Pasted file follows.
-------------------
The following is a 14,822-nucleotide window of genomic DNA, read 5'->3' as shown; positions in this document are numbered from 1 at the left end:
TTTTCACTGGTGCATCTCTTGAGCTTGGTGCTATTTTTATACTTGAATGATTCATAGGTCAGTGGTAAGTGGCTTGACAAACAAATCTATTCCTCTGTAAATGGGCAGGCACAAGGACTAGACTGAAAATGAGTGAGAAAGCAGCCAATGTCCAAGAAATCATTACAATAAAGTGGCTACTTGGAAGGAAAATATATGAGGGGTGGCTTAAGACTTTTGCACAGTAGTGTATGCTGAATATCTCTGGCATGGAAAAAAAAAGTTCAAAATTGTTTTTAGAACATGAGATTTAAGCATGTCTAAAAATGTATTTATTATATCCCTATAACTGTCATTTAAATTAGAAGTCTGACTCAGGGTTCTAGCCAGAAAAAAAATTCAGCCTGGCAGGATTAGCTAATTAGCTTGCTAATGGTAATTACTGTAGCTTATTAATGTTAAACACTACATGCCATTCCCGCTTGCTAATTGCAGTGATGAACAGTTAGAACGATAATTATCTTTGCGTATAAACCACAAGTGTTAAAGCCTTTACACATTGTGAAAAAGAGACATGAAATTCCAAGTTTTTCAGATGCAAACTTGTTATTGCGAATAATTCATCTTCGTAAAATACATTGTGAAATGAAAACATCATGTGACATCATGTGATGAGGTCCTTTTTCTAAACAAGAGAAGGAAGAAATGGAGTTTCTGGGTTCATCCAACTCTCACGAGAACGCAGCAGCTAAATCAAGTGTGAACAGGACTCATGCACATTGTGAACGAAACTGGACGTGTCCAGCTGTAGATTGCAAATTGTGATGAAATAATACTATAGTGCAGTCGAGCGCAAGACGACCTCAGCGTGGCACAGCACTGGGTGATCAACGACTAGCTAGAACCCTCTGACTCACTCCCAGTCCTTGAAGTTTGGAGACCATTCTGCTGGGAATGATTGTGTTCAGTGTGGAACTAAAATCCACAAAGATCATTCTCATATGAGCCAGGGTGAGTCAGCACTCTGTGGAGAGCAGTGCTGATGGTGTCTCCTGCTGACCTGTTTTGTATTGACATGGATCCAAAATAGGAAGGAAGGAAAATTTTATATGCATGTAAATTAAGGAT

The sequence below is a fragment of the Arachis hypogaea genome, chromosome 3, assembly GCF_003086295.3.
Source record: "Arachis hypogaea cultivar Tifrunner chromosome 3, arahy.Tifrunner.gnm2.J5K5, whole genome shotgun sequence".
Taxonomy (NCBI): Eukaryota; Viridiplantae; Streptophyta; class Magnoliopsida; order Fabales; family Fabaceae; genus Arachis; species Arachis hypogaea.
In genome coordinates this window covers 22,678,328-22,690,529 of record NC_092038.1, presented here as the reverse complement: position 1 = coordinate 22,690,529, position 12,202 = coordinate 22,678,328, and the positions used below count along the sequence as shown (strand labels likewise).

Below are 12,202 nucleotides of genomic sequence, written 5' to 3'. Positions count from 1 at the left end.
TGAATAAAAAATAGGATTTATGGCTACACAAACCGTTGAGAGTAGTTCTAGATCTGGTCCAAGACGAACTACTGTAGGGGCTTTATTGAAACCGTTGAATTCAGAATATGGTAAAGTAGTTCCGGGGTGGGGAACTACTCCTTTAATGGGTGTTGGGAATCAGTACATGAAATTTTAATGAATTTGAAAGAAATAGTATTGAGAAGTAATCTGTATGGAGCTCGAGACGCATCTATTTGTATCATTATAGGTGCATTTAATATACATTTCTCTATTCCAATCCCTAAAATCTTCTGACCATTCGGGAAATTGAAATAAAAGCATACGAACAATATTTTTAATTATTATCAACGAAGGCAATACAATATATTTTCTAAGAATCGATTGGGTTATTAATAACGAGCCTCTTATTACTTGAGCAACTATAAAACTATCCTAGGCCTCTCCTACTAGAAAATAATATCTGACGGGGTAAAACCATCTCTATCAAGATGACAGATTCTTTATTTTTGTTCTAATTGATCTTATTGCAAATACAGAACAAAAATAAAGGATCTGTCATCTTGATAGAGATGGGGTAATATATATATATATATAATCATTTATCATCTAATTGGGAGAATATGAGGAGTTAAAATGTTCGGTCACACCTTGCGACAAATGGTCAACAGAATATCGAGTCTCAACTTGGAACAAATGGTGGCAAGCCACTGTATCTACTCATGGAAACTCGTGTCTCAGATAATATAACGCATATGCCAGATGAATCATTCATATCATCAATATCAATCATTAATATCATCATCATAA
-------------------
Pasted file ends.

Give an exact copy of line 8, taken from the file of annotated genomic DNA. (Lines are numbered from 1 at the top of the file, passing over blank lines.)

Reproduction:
TGAATAAAAAATAGGATTTATGGCTACACAAACCGTTGAGAGTAGTTCTAGATCTGGTCCAAGACGAACTACTGTAGGGGCTTTATTGAAACCGTTGAATTCAGAATATGGTAAAGTAGTTCCGGGGTGGGGAACTACTCCTTTAATGGGTGTTGGGAATCAGTACATGAAATTTTAATGAATTTGAAAGAAATAGTATTGAGAAGTAATCTGTATGGAGCTCGAGACGCATCTATTTGTATCATTATAGGTGCATTTAATATACATTTCTCTATTCCAATCCCTAAAATCTTCTGACCATTCGGGAAATTGAAATAAAAGCATACGAACAATATTTTTAATTATTATCAACGAAGGCAATACAATATATTTTCTAAGAATCGATTGGGTTATTAATAACGAGCCTCTTATTACTTGAGCAACTATAAAACTATCCTAGGCCTCTCCTACTAGAAAATAATATCTGACGGGGTAAAACCATCTCTATCAAGATGACAGATTCTTTATTTTTGTTCTAATTGATCTTATTGCAAATACAGAACAAAAATAAAGGATCTGTCATCTTGATAGAGATGGGGTAATATATATATATATATAATCATTTATCATCTAATTGGGAGAATATGAGGAGTTAAAATGTTCGGTCACACCTTGCGACAAATGGTCAACAGAATATCGAGTCTCAACTTGGAACAAATGGTGGCAAGCCACTGTATCTACTCATGGAAACTCGTGTCTCAGATAATATAACGCATATGCCAGATGAATCATTCATATCATCAATATCAATCATTAATATCATCATCATAA